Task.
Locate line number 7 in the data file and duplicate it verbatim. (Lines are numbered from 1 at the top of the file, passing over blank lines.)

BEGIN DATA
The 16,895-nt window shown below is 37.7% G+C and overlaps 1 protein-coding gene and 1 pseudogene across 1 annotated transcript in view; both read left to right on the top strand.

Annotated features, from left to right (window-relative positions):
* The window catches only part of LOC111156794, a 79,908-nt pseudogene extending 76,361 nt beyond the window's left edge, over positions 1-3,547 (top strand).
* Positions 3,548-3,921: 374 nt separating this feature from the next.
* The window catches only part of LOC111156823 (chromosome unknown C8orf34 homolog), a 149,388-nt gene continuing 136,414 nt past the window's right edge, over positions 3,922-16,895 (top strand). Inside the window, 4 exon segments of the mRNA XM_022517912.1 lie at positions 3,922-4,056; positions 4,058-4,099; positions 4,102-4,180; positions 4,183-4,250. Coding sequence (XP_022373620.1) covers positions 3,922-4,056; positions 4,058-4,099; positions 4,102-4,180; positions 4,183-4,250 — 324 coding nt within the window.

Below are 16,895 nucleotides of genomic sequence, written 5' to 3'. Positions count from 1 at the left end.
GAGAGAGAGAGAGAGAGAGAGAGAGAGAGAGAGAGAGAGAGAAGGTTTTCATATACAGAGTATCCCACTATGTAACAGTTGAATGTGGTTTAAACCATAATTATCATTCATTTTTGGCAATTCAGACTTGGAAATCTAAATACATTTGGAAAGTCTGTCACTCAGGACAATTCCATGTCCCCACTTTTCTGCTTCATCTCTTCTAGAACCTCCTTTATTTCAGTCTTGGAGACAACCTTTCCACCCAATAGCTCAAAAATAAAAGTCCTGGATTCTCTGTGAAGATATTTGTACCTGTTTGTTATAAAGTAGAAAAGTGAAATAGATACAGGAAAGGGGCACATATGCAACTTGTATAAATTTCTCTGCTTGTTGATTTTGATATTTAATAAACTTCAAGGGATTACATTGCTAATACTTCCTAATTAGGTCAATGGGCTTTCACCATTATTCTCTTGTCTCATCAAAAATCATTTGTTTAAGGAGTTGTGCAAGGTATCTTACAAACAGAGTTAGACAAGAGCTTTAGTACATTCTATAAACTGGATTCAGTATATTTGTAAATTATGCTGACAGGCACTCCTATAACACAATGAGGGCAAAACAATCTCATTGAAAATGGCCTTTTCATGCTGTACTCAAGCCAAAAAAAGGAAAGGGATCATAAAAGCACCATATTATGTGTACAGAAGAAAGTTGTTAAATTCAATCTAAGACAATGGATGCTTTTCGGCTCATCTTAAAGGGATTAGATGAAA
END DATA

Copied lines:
GAGAGAGAGAGAGAGAGAGAGAGAGAGAGAGAGAGAGAGAGAAGGTTTTCATATACAGAGTATCCCACTATGTAACAGTTGAATGTGGTTTAAACCATAATTATCATTCATTTTTGGCAATTCAGACTTGGAAATCTAAATACATTTGGAAAGTCTGTCACTCAGGACAATTCCATGTCCCCACTTTTCTGCTTCATCTCTTCTAGAACCTCCTTTATTTCAGTCTTGGAGACAACCTTTCCACCCAATAGCTCAAAAATAAAAGTCCTGGATTCTCTGTGAAGATATTTGTACCTGTTTGTTATAAAGTAGAAAAGTGAAATAGATACAGGAAAGGGGCACATATGCAACTTGTATAAATTTCTCTGCTTGTTGATTTTGATATTTAATAAACTTCAAGGGATTACATTGCTAATACTTCCTAATTAGGTCAATGGGCTTTCACCATTATTCTCTTGTCTCATCAAAAATCATTTGTTTAAGGAGTTGTGCAAGGTATCTTACAAACAGAGTTAGACAAGAGCTTTAGTACATTCTATAAACTGGATTCAGTATATTTGTAAATTATGCTGACAGGCACTCCTATAACACAATGAGGGCAAAACAATCTCATTGAAAATGGCCTTTTCATGCTGTACTCAAGCCAAAAAAAGGAAAGGGATCATAAAAGCACCATATTATGTGTACAGAAGAAAGTTGTTAAATTCAATCTAAGACAATGGATGCTTTTCGGCTCATCTTAAAGGGATTAGATGAAA